Thermodynamics is all about measuring and understanding how heat and other forms of energy interact with one another. So concepts like energy conversion, molecule behavior, and kinetic/potential energy are key. Entropy is another huge concept. You'll also learn differences between open and closed systems, which changes how heat and energy functions.
Any decent thermodynamics professor will cover the key concepts before they get into the relevant math. Be a diligent note taker in class and ask questions when your teacher is covering the concepts and you'll be fine!
What is the importance of thermodynamics?
Thermodynamics is essential if you want to understand energy.
If your plans are to build an engine, study the behavior of molecules, or find a more efficient way to prevent forest fires, you need a solid understanding of thermodynamics. Knowledge of thermodynamics is also a prerequisite for jobs in engineering, fossil fuel industries, aviation, and biology.
Even if you don't plan on working in a field related to thermodynamics, you can see the principles everywhere. Thermodynamics are why your appliances work when you plug them into the wall, and why 70 °F (21 °C) water feels cold on your skin, but air of the same temperature is comfortable!
The first law basically says that energy cannot be created or destroyed.
Energy can move or change its form, but it can't appear out of thin air or be completely erased. This law is often expressed by the equation E2 - E1 = Q - W, where the internal energy of one system (E2) minus the internal energy of a second system (E1) is equal to the transfer of heat (Q) minus work (W).
There's actually a law that comes before the first law (the first law was discovered first). It's known as the "zeroth" law. It states that when two objects are in thermodynamic equilibrium with a third object, then the two objects are also in equilibrium with one another.
The second law deals with entropy and the movement of heat.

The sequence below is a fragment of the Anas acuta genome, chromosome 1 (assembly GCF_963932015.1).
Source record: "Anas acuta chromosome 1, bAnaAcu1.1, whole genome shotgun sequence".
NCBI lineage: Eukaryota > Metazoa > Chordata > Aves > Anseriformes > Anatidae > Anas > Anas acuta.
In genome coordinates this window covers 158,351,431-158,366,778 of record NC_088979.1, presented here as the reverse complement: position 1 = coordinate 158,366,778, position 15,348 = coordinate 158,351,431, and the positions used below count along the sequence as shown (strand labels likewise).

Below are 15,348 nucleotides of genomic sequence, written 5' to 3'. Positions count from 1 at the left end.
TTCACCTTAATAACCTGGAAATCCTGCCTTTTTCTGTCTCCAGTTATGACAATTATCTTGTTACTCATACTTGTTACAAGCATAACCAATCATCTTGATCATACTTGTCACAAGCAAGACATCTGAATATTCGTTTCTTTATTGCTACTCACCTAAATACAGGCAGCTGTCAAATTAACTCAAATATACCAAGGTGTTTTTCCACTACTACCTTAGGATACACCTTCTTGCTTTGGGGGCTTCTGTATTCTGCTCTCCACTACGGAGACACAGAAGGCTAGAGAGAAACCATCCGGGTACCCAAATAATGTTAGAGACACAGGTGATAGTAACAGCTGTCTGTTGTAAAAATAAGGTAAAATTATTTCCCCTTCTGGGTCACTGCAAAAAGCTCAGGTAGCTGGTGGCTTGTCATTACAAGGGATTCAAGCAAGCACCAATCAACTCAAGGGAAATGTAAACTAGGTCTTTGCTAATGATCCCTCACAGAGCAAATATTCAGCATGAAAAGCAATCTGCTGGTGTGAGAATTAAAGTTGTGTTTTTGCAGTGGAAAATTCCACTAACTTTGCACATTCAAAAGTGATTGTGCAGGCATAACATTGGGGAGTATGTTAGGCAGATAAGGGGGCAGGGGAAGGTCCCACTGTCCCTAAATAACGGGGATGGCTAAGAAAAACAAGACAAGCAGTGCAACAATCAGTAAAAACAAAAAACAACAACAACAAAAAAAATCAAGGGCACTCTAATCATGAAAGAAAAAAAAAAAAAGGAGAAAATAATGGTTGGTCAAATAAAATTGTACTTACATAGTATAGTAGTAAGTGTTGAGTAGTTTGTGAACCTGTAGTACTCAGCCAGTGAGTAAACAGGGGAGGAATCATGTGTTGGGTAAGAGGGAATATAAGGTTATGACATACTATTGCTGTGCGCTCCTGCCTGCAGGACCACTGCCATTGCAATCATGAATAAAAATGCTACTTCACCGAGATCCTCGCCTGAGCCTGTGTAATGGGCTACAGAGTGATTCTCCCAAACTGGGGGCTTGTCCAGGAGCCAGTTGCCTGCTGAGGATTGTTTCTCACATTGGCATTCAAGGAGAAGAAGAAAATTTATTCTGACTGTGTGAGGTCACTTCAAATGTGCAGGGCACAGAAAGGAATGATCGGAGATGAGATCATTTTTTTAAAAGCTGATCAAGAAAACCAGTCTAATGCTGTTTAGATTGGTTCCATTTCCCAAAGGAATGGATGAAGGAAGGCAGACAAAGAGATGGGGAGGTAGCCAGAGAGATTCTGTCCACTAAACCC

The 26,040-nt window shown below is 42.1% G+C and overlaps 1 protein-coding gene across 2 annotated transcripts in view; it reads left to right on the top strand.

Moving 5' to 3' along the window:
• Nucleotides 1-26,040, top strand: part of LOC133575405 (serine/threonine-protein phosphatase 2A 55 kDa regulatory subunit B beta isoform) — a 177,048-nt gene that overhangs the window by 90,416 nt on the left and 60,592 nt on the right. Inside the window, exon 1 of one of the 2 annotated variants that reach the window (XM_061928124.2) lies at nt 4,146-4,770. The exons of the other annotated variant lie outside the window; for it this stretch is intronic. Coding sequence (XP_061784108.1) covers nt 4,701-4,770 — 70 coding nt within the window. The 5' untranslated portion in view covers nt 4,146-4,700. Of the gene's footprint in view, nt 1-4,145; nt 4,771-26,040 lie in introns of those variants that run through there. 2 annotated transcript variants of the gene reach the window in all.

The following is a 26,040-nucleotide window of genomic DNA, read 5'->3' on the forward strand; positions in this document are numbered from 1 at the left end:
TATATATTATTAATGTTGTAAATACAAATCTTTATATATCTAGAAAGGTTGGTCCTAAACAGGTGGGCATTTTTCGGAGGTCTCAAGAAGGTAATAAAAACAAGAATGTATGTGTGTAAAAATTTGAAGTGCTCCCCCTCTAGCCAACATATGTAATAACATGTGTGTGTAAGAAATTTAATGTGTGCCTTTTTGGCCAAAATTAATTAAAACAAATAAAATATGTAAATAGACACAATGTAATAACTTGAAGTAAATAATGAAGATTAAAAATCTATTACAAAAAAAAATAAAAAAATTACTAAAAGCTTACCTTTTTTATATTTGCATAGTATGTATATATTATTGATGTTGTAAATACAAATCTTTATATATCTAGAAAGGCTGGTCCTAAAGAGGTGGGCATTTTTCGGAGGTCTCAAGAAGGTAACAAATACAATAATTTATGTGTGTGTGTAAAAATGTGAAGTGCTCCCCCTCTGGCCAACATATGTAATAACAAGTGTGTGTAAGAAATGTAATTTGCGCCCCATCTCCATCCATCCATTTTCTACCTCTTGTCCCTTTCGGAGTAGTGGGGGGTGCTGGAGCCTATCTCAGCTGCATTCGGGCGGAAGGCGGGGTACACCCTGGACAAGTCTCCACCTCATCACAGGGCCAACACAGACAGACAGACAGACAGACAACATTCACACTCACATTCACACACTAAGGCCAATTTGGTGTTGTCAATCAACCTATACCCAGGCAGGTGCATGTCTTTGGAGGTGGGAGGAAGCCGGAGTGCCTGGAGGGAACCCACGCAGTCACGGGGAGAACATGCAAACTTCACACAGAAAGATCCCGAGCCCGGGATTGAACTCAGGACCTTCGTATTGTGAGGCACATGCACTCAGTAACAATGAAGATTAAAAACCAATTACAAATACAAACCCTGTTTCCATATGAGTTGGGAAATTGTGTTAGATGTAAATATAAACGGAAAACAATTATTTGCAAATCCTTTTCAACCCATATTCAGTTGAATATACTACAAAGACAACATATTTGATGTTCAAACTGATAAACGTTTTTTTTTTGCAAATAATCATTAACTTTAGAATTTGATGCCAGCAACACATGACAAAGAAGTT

Essentially, if you have a hot object and a cold object next to one another, the heat will transfer from the hot object to the cold one. In fact, the second law states that it can't work the other way. The formula is expressed as ΔS = ΔQ/T, where the change of Q (heat) divided by T (temperature) is equal to the change of entropy (ΔS) in a system.
Entropy is a key concept in thermodynamics. Basically, entropy refers to the amount of energy that's unavailable to do work. A lot of concepts in thermodynamics rely on an understanding of entropy. You'll learn a lot about this early on in class.
The third law states that a pure crystal with no heat has no entropy.
Entropy is a measure of the disorder of a system. The more disordered a system and higher the entropy, the less of a system's energy is available to do work.
This seems a little random, but it basically boils down to this: if there is no heat, no heat can escape. So, if you have an object with no internal energy and there's no temperature, there's no entropy. There is no formula for the third law of thermodynamics.
Just think of the third law like this: heat has a tendency to leave if a system isn't closed. If there's no heat, there's no transfer. It seems kind of obvious, but it's an essential law when it comes to the behavior of heat and entropy.
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